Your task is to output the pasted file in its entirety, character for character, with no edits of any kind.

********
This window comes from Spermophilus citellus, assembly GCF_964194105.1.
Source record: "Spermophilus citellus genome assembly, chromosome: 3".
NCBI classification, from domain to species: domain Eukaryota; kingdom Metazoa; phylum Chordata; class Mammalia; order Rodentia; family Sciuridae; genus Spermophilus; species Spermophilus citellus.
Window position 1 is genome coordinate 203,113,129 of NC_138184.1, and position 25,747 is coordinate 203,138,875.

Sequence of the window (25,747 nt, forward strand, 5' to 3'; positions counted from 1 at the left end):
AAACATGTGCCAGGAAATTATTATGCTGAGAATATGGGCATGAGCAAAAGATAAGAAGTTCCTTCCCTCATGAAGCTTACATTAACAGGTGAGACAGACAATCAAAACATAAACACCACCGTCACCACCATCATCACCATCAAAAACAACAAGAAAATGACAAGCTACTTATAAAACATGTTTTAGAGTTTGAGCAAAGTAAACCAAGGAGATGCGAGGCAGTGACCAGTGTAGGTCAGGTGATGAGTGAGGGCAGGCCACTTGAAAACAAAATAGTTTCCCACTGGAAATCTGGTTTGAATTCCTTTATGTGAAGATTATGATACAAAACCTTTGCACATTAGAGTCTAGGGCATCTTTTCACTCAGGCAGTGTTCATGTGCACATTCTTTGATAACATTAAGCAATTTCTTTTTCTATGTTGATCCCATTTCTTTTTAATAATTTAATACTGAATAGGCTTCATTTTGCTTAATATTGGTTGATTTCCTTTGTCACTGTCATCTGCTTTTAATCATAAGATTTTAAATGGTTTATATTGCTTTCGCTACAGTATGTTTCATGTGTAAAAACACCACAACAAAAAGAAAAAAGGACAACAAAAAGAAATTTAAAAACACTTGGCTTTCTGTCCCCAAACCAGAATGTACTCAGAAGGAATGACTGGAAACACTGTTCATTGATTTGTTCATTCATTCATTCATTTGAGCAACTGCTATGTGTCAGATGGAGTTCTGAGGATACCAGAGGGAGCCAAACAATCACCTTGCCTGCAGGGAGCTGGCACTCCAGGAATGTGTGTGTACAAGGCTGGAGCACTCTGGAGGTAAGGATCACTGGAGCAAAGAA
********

This window comes from Spermophilus citellus, assembly GCF_964194105.1.
Source record: "Spermophilus citellus genome assembly, chromosome: 3".
NCBI classification, from domain to species: domain Eukaryota; kingdom Metazoa; phylum Chordata; class Mammalia; order Rodentia; family Sciuridae; genus Spermophilus; species Spermophilus citellus.
Window position 1 is genome coordinate 203,113,129 of NC_138184.1, and position 25,747 is coordinate 203,138,875.

Sequence of the window (25,747 nt, forward strand, 5' to 3'; positions counted from 1 at the left end):
AAACATGTGCCAGGAAATTATTATGCTGAGAATATGGGCATGAGCAAAAGATAAGAAGTTCCTTCCCTCATGAAGCTTACATTAACAGGTGAGACAGACAATCAAAACATAAACACCACCGTCACCACCATCATCACCATCAAAAACAACAAGAAAATGACAAGCTACTTATAAAACATGTTTTAGAGTTTGAGCAAAGTAAACCAAGGAGATGCGAGGCAGTGACCAGTGTAGGTCAGGTGATGAGTGAGGGCAGGCCACTTGAAAACAAAATAGTTTCCCACTGGAAATCTGGTTTGAATTCCTTTATGTGAAGATTATGATACAAAACCTTTGCACATTAGAGTCTAGGGCATCTTTTCACTCAGGCAGTGTTCATGTGCACATTCTTTGATAACATTAAGCAATTTCTTTTTCTATGTTGATCCCATTTCTTTTTAATAATTTAATACTGAATAGGCTTCATTTTGCTTAATATTGGTTGATTTCCTTTGTCACTGTCATCTGCTTTTAATCATAAGATTTTAAATGGTTTATATTGCTTTCGCTACAGTATGTTTCATGTGTAAAAACACCACAACAAAAAGAAAAAAGGACAACAAAAAGAAATTTAAAAACACTTGGCTTTCTGTCCCCAAACCAGAATGTACTCAGAAGGAATGACTGGAAACACTGTTCATTGATTTGTTCATTCATTCATTCATTTGAGCAACTGCTATGTGTCAGATGGAGTTCTGAGGATACCAGAGGGAGCCAAACAATCACCTTGCCTGCAGGGAGCTGGCACTCCAGGAATGTGTGTGTACAAGGCTGGAGCACTCTGGAGGTAAGGATCACTGGAGCAAAGAA